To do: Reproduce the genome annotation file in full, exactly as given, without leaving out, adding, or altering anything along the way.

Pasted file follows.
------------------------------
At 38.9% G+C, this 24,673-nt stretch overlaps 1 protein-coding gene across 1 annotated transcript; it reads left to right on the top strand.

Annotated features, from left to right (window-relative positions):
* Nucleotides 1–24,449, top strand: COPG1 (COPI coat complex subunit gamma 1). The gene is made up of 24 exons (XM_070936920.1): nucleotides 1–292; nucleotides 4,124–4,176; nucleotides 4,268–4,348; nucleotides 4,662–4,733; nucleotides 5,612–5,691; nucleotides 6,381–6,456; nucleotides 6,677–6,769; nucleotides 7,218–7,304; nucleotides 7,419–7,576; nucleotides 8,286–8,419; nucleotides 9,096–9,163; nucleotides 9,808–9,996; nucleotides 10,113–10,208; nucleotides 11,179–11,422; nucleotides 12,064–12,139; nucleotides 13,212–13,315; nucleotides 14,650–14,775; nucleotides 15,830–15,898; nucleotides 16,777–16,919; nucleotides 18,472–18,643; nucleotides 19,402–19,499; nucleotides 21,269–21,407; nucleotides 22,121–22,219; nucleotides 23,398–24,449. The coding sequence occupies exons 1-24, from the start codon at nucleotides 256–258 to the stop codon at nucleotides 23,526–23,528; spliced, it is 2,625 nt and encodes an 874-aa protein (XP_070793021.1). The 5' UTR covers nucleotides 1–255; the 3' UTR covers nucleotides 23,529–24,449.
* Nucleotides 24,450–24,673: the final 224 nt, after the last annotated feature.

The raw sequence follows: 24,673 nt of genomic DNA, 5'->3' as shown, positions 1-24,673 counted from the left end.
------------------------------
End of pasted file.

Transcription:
At 38.9% G+C, this 24,673-nt stretch overlaps 1 protein-coding gene across 1 annotated transcript; it reads left to right on the top strand.

Annotated features, from left to right (window-relative positions):
* Nucleotides 1–24,449, top strand: COPG1 (COPI coat complex subunit gamma 1). The gene is made up of 24 exons (XM_070936920.1): nucleotides 1–292; nucleotides 4,124–4,176; nucleotides 4,268–4,348; nucleotides 4,662–4,733; nucleotides 5,612–5,691; nucleotides 6,381–6,456; nucleotides 6,677–6,769; nucleotides 7,218–7,304; nucleotides 7,419–7,576; nucleotides 8,286–8,419; nucleotides 9,096–9,163; nucleotides 9,808–9,996; nucleotides 10,113–10,208; nucleotides 11,179–11,422; nucleotides 12,064–12,139; nucleotides 13,212–13,315; nucleotides 14,650–14,775; nucleotides 15,830–15,898; nucleotides 16,777–16,919; nucleotides 18,472–18,643; nucleotides 19,402–19,499; nucleotides 21,269–21,407; nucleotides 22,121–22,219; nucleotides 23,398–24,449. The coding sequence occupies exons 1-24, from the start codon at nucleotides 256–258 to the stop codon at nucleotides 23,526–23,528; spliced, it is 2,625 nt and encodes an 874-aa protein (XP_070793021.1). The 5' UTR covers nucleotides 1–255; the 3' UTR covers nucleotides 23,529–24,449.
* Nucleotides 24,450–24,673: the final 224 nt, after the last annotated feature.

The raw sequence follows: 24,673 nt of genomic DNA, 5'->3' as shown, positions 1-24,673 counted from the left end.